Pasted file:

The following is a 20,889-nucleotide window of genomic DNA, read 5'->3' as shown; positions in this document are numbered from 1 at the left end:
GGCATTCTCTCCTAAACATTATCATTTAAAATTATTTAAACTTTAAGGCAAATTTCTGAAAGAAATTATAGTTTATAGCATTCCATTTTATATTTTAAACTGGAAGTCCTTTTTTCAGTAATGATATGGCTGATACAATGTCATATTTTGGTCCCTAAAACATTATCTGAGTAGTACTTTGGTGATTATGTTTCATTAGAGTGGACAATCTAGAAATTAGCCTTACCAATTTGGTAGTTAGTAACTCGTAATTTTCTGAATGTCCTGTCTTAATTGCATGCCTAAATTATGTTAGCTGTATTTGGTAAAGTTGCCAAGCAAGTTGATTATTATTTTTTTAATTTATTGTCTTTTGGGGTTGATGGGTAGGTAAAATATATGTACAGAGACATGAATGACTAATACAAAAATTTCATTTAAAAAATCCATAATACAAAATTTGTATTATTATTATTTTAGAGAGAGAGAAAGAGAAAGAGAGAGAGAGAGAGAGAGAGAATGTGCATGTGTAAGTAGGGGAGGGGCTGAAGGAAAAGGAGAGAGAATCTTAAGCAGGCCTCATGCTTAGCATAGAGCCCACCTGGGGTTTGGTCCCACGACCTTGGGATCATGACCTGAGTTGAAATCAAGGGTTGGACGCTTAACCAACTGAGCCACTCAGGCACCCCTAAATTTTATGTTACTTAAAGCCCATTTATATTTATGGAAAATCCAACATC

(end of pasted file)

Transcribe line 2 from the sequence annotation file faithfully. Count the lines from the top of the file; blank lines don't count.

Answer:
GGCATTCTCTCCTAAACATTATCATTTAAAATTATTTAAACTTTAAGGCAAATTTCTGAAAGAAATTATAGTTTATAGCATTCCATTTTATATTTTAAACTGGAAGTCCTTTTTTCAGTAATGATATGGCTGATACAATGTCATATTTTGGTCCCTAAAACATTATCTGAGTAGTACTTTGGTGATTATGTTTCATTAGAGTGGACAATCTAGAAATTAGCCTTACCAATTTGGTAGTTAGTAACTCGTAATTTTCTGAATGTCCTGTCTTAATTGCATGCCTAAATTATGTTAGCTGTATTTGGTAAAGTTGCCAAGCAAGTTGATTATTATTTTTTTAATTTATTGTCTTTTGGGGTTGATGGGTAGGTAAAATATATGTACAGAGACATGAATGACTAATACAAAAATTTCATTTAAAAAATCCATAATACAAAATTTGTATTATTATTATTTTAGAGAGAGAGAAAGAGAAAGAGAGAGAGAGAGAGAGAGAGAATGTGCATGTGTAAGTAGGGGAGGGGCTGAAGGAAAAGGAGAGAGAATCTTAAGCAGGCCTCATGCTTAGCATAGAGCCCACCTGGGGTTTGGTCCCACGACCTTGGGATCATGACCTGAGTTGAAATCAAGGGTTGGACGCTTAACCAACTGAGCCACTCAGGCACCCCTAAATTTTATGTTACTTAAAGCCCATTTATATTTATGGAAAATCCAACATC